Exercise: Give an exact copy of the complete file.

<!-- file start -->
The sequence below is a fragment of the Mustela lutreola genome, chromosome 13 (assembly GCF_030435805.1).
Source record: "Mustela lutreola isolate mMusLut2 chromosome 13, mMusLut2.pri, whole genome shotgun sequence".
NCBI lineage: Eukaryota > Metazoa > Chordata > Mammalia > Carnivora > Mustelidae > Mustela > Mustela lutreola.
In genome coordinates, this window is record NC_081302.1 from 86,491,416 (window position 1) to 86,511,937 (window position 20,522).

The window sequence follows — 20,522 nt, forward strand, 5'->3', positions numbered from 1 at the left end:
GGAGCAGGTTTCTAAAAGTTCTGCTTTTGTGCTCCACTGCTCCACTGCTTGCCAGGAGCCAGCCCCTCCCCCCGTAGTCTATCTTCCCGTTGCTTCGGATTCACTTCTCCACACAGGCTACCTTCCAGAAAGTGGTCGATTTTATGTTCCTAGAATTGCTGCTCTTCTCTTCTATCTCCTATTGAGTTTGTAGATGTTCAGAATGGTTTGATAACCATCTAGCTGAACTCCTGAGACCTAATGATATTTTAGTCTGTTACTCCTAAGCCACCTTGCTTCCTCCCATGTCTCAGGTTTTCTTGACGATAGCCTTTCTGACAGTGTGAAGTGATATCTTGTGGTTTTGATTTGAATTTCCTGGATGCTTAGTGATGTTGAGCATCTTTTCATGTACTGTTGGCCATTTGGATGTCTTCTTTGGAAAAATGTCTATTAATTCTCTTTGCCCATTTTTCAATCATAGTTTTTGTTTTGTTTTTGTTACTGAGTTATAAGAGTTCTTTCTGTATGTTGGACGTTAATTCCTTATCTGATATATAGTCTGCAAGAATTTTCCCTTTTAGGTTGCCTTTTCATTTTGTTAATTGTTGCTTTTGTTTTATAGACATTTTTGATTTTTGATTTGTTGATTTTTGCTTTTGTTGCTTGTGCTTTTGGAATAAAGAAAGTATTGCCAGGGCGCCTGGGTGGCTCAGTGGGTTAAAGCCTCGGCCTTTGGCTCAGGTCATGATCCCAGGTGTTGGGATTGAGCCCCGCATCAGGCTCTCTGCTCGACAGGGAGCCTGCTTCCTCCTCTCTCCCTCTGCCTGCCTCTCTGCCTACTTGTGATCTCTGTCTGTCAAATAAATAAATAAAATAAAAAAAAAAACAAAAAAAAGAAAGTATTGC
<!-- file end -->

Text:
The sequence below is a fragment of the Mustela lutreola genome, chromosome 13 (assembly GCF_030435805.1).
Source record: "Mustela lutreola isolate mMusLut2 chromosome 13, mMusLut2.pri, whole genome shotgun sequence".
NCBI lineage: Eukaryota > Metazoa > Chordata > Mammalia > Carnivora > Mustelidae > Mustela > Mustela lutreola.
In genome coordinates, this window is record NC_081302.1 from 86,491,416 (window position 1) to 86,511,937 (window position 20,522).

The window sequence follows — 20,522 nt, forward strand, 5'->3', positions numbered from 1 at the left end:
GGAGCAGGTTTCTAAAAGTTCTGCTTTTGTGCTCCACTGCTCCACTGCTTGCCAGGAGCCAGCCCCTCCCCCCGTAGTCTATCTTCCCGTTGCTTCGGATTCACTTCTCCACACAGGCTACCTTCCAGAAAGTGGTCGATTTTATGTTCCTAGAATTGCTGCTCTTCTCTTCTATCTCCTATTGAGTTTGTAGATGTTCAGAATGGTTTGATAACCATCTAGCTGAACTCCTGAGACCTAATGATATTTTAGTCTGTTACTCCTAAGCCACCTTGCTTCCTCCCATGTCTCAGGTTTTCTTGACGATAGCCTTTCTGACAGTGTGAAGTGATATCTTGTGGTTTTGATTTGAATTTCCTGGATGCTTAGTGATGTTGAGCATCTTTTCATGTACTGTTGGCCATTTGGATGTCTTCTTTGGAAAAATGTCTATTAATTCTCTTTGCCCATTTTTCAATCATAGTTTTTGTTTTGTTTTTGTTACTGAGTTATAAGAGTTCTTTCTGTATGTTGGACGTTAATTCCTTATCTGATATATAGTCTGCAAGAATTTTCCCTTTTAGGTTGCCTTTTCATTTTGTTAATTGTTGCTTTTGTTTTATAGACATTTTTGATTTTTGATTTGTTGATTTTTGCTTTTGTTGCTTGTGCTTTTGGAATAAAGAAAGTATTGCCAGGGCGCCTGGGTGGCTCAGTGGGTTAAAGCCTCGGCCTTTGGCTCAGGTCATGATCCCAGGTGTTGGGATTGAGCCCCGCATCAGGCTCTCTGCTCGACAGGGAGCCTGCTTCCTCCTCTCTCCCTCTGCCTGCCTCTCTGCCTACTTGTGATCTCTGTCTGTCAAATAAATAAATAAAATAAAAAAAAAAACAAAAAAAAGAAAGTATTGC